# Is there a ceiling equivalent of // operator in Python?

## Is there a ceiling equivalent of // operator in Python?

No, but you can use upside-down floor division:¹

``````def ceildiv(a, b):
return -(a // -b)
``````

This works because Pythons division operator does floor division (unlike in C, where integer division truncates the fractional part).

Heres a demonstration:

``````>>> from __future__ import division     # for Python 2.x compatibility
>>> import math
>>> def ceildiv(a, b):
...     return -(a // -b)
...
>>> b = 3
>>> for a in range(-7, 8):
...     q1 = math.ceil(a / b)   # a/b is float division
...     q2 = ceildiv(a, b)
...     print(%2d/%d %2d %2d % (a, b, q1, q2))
...
-7/3 -2 -2
-6/3 -2 -2
-5/3 -1 -1
-4/3 -1 -1
-3/3 -1 -1
-2/3  0  0
-1/3  0  0
0/3  0  0
1/3  1  1
2/3  1  1
3/3  1  1
4/3  2  2
5/3  2  2
6/3  2  2
7/3  3  3
``````

## Why this instead of math.ceil?

`math.ceil(a / b)` can quietly produce incorrect results, because it introduces floating-point error. For example:

``````>>> from __future__ import division     # Python 2.x compat
>>> import math
>>> def ceildiv(a, b):
...     return -(a // -b)
...
>>> x = 2**64
>>> y = 2**48
>>> ceildiv(x, y)
65536
>>> ceildiv(x + 1, y)
65537                       # Correct
>>> math.ceil(x / y)
65536
>>> math.ceil((x + 1) / y)
65536                       # Incorrect!
``````

In general, its considered good practice to avoid floating-point arithmetic altogether unless you specifically need it. Floating-point math has several tricky edge cases, which tends to introduce bugs if youre not paying close attention. It can also be computationally expensive on small/low-power devices that do not have a hardware FPU.

¹In a previous version of this answer, ceildiv was implemented as `return -(-a // b)` but it was changed to `return -(a // -b)` after commenters reported that the latter performs slightly better in benchmarks. That makes sense, because the dividend (a) is typically larger than the divisor (b). Since Python uses arbitrary-precision arithmetic to perform these calculations, computing the unary negation `-a` would almost always involve equal-or-more work than computing `-b`.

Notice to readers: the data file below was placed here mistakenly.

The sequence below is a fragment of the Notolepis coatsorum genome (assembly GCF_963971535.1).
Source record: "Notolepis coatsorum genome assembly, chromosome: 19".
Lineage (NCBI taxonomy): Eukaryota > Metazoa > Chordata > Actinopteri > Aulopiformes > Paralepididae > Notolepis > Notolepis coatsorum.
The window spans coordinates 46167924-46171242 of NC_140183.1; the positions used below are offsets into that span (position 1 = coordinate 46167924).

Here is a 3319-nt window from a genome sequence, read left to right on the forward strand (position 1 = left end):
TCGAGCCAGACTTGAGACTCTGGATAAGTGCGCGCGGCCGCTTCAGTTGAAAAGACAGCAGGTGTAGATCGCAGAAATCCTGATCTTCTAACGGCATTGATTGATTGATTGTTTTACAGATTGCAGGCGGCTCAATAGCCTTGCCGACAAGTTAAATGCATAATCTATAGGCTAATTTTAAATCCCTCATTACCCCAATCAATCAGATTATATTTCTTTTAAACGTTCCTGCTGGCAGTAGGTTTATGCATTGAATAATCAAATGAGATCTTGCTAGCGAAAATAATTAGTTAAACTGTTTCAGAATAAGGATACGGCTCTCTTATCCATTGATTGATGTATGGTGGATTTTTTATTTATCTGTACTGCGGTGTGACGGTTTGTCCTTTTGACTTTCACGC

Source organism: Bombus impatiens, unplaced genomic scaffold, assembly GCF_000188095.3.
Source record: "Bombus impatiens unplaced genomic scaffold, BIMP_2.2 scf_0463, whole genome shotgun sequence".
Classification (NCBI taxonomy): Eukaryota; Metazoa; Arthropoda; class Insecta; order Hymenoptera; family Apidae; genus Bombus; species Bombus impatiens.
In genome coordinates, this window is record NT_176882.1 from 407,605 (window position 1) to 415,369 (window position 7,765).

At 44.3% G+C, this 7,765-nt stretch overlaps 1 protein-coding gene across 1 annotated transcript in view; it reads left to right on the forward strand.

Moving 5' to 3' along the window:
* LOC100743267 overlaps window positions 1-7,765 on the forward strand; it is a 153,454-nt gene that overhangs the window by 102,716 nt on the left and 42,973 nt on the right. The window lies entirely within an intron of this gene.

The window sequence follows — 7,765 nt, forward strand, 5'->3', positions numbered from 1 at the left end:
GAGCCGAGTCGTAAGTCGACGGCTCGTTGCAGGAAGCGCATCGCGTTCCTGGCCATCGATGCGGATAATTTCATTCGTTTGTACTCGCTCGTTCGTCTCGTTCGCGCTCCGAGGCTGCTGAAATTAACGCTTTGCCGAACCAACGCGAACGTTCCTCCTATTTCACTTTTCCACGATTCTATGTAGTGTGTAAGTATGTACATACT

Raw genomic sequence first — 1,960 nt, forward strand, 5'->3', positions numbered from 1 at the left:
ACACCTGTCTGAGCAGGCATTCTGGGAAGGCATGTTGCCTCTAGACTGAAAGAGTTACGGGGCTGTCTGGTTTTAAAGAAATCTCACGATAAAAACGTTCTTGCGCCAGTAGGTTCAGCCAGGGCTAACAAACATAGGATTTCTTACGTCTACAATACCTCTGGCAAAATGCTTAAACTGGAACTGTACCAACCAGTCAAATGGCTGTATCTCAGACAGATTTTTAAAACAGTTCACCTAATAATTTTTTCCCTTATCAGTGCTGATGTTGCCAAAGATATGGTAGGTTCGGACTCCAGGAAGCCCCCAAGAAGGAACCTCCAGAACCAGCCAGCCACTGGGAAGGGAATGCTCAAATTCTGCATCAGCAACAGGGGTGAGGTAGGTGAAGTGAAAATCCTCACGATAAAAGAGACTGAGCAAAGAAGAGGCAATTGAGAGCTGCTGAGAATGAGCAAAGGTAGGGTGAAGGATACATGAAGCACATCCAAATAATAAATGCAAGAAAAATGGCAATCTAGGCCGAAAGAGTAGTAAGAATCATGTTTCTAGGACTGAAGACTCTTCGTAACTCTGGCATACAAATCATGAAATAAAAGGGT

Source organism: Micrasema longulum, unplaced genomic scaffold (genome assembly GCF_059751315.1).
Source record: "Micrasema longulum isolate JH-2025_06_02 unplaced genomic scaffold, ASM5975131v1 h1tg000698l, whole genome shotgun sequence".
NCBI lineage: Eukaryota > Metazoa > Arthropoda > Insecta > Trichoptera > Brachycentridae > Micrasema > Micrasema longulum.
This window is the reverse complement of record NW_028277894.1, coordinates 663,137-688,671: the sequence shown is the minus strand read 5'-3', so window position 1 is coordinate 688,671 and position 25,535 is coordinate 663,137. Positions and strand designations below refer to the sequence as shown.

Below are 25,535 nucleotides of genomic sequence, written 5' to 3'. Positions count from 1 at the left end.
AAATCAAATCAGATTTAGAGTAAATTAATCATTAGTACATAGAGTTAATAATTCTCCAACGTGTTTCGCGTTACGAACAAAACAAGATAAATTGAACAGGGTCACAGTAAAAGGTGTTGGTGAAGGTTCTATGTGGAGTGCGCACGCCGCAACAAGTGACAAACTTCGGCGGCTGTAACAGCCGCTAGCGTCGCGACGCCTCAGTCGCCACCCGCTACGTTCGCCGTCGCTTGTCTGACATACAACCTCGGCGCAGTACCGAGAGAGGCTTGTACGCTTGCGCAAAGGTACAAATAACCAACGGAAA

There is no operator which divides with ceil. You need to `import math` and use `math.ceil`

## Solution 1: Convert floor to ceiling with negation

``````def ceiling_division(n, d):
return -(n // -d)
``````

Reminiscent of the Penn & Teller levitation trick, this turns the world upside down (with negation), uses plain floor division (where the ceiling and floor have been swapped), and then turns the world right-side up (with negation again)

## Solution 2: Let divmod() do the work

``````def ceiling_division(n, d):
q, r = divmod(n, d)
return q + bool(r)
``````

The divmod() function gives `(a // b, a % b)` for integers (this may be less reliable with floats due to round-off error). The step with `bool(r)` adds one to the quotient whenever there is a non-zero remainder.

## Solution 3: Adjust the numerator before the division

``````def ceiling_division(n, d):
return (n + d - 1) // d
``````

Translate the numerator upwards so that floor division rounds down to the intended ceiling. Note, this only works for integers.

## Solution 4: Convert to floats to use math.ceil()

``````def ceiling_division(n, d):
return math.ceil(n / d)
``````

The math.ceil() code is easy to understand, but it converts from ints to floats and back. This isnt very fast and it may have rounding issues. Also, it relies on Python 3 semantics where true division produces a float and where the ceil() function returns an integer.